By now, even the least tech-savvy email users are privy to the common characteristics of email spam. After dealing with spam for decades, we’ve all seen our fair share, and are likely embarrassed to admit how many times we have fallen for it.
Emails from that infamous Nigerian prince sure fooled people when they first rolled out, despite how obvious it may be now that an email like that is clearly spam. Now we have to worry about the emails we see coming from big companies like Amazon, FedEx, Apple, and PayPal, which are the most commonly spoofed brands in spam emails.
The advancement of anti-malware software has led cybercriminals to shift their focus back to email spam. Though it is considered to be one of the least effective infection methods, the other methods that were working well just a few short years ago are now being thwarted by anti-malware software.
Isn’t that what spam filters are for?
As email clients are becoming more sophisticated in their spam filtering efforts, these criminals are still managing to sneak their way in. Platforms like Gmail and Outlook have worked hard to step up their game in detecting and filtering email spam, and have made significant improvements, but email users need to do more than just rely on filters.
Just because an email lands in your inbox instead of your spam folder, doesn’t mean it’s safe. In fact, some have even reported finding spam emails in their sent folder, something many users wouldn’t even think to consider. As with any form of cyber attack, criminals continue to weasel their way in and find new ways around common protection methods.
One way that spammers are finding their way around filters is through the use of multiple redirects. As email users are redirected from page to page, they eventually land on a malicious file download. Because of the multiple redirects, it is more difficult to detect the spam, as the detection tools can’t access the malicious file directly. If researchers catch on, the spammers only need to remove one of the pages in the long list of redirects to break the link, making it much harder to investigate.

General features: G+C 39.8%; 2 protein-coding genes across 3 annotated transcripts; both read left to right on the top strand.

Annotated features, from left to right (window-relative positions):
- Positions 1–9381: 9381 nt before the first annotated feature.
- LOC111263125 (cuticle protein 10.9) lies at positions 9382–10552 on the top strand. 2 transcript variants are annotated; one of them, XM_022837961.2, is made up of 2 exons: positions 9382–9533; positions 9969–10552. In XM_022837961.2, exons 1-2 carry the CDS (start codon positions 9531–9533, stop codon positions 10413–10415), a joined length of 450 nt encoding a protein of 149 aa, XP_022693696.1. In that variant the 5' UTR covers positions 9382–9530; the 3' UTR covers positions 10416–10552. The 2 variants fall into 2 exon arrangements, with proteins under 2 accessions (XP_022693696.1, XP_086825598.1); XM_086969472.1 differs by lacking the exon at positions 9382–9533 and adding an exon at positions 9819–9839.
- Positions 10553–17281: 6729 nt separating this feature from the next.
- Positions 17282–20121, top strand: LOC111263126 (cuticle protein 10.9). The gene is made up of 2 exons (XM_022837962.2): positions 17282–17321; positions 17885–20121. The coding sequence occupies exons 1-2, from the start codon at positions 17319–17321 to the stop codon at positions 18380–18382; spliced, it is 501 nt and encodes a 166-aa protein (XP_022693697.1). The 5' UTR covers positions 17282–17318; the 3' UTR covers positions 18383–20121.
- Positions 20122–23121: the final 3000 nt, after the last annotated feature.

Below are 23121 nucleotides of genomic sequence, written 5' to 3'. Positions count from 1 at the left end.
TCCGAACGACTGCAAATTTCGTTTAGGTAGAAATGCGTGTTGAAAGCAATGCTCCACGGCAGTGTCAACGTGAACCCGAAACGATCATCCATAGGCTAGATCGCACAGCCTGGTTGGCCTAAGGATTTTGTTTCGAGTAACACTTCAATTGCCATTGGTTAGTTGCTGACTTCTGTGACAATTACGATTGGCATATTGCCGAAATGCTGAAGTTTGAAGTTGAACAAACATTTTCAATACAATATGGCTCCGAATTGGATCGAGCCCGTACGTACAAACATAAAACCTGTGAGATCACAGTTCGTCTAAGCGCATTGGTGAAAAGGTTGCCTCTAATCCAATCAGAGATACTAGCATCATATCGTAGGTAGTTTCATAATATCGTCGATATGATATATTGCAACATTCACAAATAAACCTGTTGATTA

The evolution of email spam
Chances are if you received an email today asking you to send a money order to someone you’ve never met, you’d delete it before you even finished reading the first sentence. Unfortunately, email spam isn’t quite that obvious anymore. If one of these highly evolved bad boys makes it into your inbox, you’d be surprised how hard they can be to detect.
Spammers have begun personalizing these emails, leading users to believe that the email is coming from someone they know or a trusted business. The chances of these emails being opened, or a user clicking on the link or attachment included, is significantly higher.
Spam email subject lines are often much more convincing in this new breed of attacks as well. Instead of a suspicious or vague subject line with multiple grammatical errors, many of these email subjects seem perfectly normal, and often intriguing, resulting in more clicks.
Protecting yourself from spam messages
Regardless of how many safety features and filters you have in place, nothing beats good ol’ common sense. If you receive an email from someone you don’t know, or if it seems it may be someone you know but you don’t recognize their email address, be wary. Don’t open anything you are unsure of.
When you do open an email, keep an eye out for links. Typically, it’s best to access the link directly from the source rather than clicking it in the email, but if you do choose to follow the link within the email text, hover over it first to make sure that it will be taking you where you are intending to go. In most browsers, you’ll see the link URL in the bottom left corner when you hover over it. If something seems off, don’t click it.
If you need to share attachments, you’re better off sharing the file, or receiving a shared file from someone else, through a cloud storage service. This eliminates the need for you to download attachments directly from an email that may pose a potential threat.
It’s not worth the risk
When in doubt, check in with the sender through other means. Call or text your friend or co-worker if you see a suspicious email that looks like it’s from them. Write to a company’s help desk if you receive an unusual email from them asking for oddly personal information. If you’re on your company email account, pass along any activity that raises red flags to your IT team for review. It may seem like a pain, but ignoring these precautions simply isn’t worth the risk.